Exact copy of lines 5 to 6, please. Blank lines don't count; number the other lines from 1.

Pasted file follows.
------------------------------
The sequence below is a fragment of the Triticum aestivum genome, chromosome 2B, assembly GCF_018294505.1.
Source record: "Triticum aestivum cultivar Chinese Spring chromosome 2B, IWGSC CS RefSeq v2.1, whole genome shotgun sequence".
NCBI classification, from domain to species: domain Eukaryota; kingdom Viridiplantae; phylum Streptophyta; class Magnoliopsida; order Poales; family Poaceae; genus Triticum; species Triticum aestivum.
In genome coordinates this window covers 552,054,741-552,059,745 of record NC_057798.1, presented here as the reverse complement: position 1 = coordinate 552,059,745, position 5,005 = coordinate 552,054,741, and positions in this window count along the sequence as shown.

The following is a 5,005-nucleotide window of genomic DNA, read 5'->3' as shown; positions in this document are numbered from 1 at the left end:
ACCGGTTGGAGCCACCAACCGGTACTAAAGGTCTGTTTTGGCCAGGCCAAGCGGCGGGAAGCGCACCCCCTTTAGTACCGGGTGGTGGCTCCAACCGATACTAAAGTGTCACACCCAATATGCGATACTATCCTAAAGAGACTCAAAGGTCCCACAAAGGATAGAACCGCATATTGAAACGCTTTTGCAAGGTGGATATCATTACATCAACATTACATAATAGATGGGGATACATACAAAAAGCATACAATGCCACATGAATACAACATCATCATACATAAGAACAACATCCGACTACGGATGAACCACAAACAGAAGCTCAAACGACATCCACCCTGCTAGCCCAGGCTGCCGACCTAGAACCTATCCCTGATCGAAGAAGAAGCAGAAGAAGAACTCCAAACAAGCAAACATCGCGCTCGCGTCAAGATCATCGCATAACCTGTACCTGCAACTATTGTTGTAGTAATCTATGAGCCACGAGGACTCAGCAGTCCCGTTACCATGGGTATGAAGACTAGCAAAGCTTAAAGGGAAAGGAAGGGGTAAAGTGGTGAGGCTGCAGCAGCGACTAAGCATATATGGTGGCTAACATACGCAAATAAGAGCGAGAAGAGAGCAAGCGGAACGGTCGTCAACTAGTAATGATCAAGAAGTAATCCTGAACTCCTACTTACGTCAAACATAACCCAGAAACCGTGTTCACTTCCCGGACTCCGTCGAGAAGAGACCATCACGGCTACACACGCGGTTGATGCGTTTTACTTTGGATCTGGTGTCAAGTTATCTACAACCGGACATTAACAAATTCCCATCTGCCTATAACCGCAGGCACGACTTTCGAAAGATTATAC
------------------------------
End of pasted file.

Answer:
The following is a 5,005-nucleotide window of genomic DNA, read 5'->3' as shown; positions in this document are numbered from 1 at the left end:
ACCGGTTGGAGCCACCAACCGGTACTAAAGGTCTGTTTTGGCCAGGCCAAGCGGCGGGAAGCGCACCCCCTTTAGTACCGGGTGGTGGCTCCAACCGATACTAAAGTGTCACACCCAATATGCGATACTATCCTAAAGAGACTCAAAGGTCCCACAAAGGATAGAACCGCATATTGAAACGCTTTTGCAAGGTGGATATCATTACATCAACATTACATAATAGATGGGGATACATACAAAAAGCATACAATGCCACATGAATACAACATCATCATACATAAGAACAACATCCGACTACGGATGAACCACAAACAGAAGCTCAAACGACATCCACCCTGCTAGCCCAGGCTGCCGACCTAGAACCTATCCCTGATCGAAGAAGAAGCAGAAGAAGAACTCCAAACAAGCAAACATCGCGCTCGCGTCAAGATCATCGCATAACCTGTACCTGCAACTATTGTTGTAGTAATCTATGAGCCACGAGGACTCAGCAGTCCCGTTACCATGGGTATGAAGACTAGCAAAGCTTAAAGGGAAAGGAAGGGGTAAAGTGGTGAGGCTGCAGCAGCGACTAAGCATATATGGTGGCTAACATACGCAAATAAGAGCGAGAAGAGAGCAAGCGGAACGGTCGTCAACTAGTAATGATCAAGAAGTAATCCTGAACTCCTACTTACGTCAAACATAACCCAGAAACCGTGTTCACTTCCCGGACTCCGTCGAGAAGAGACCATCACGGCTACACACGCGGTTGATGCGTTTTACTTTGGATCTGGTGTCAAGTTATCTACAACCGGACATTAACAAATTCCCATCTGCCTATAACCGCAGGCACGACTTTCGAAAGATTATAC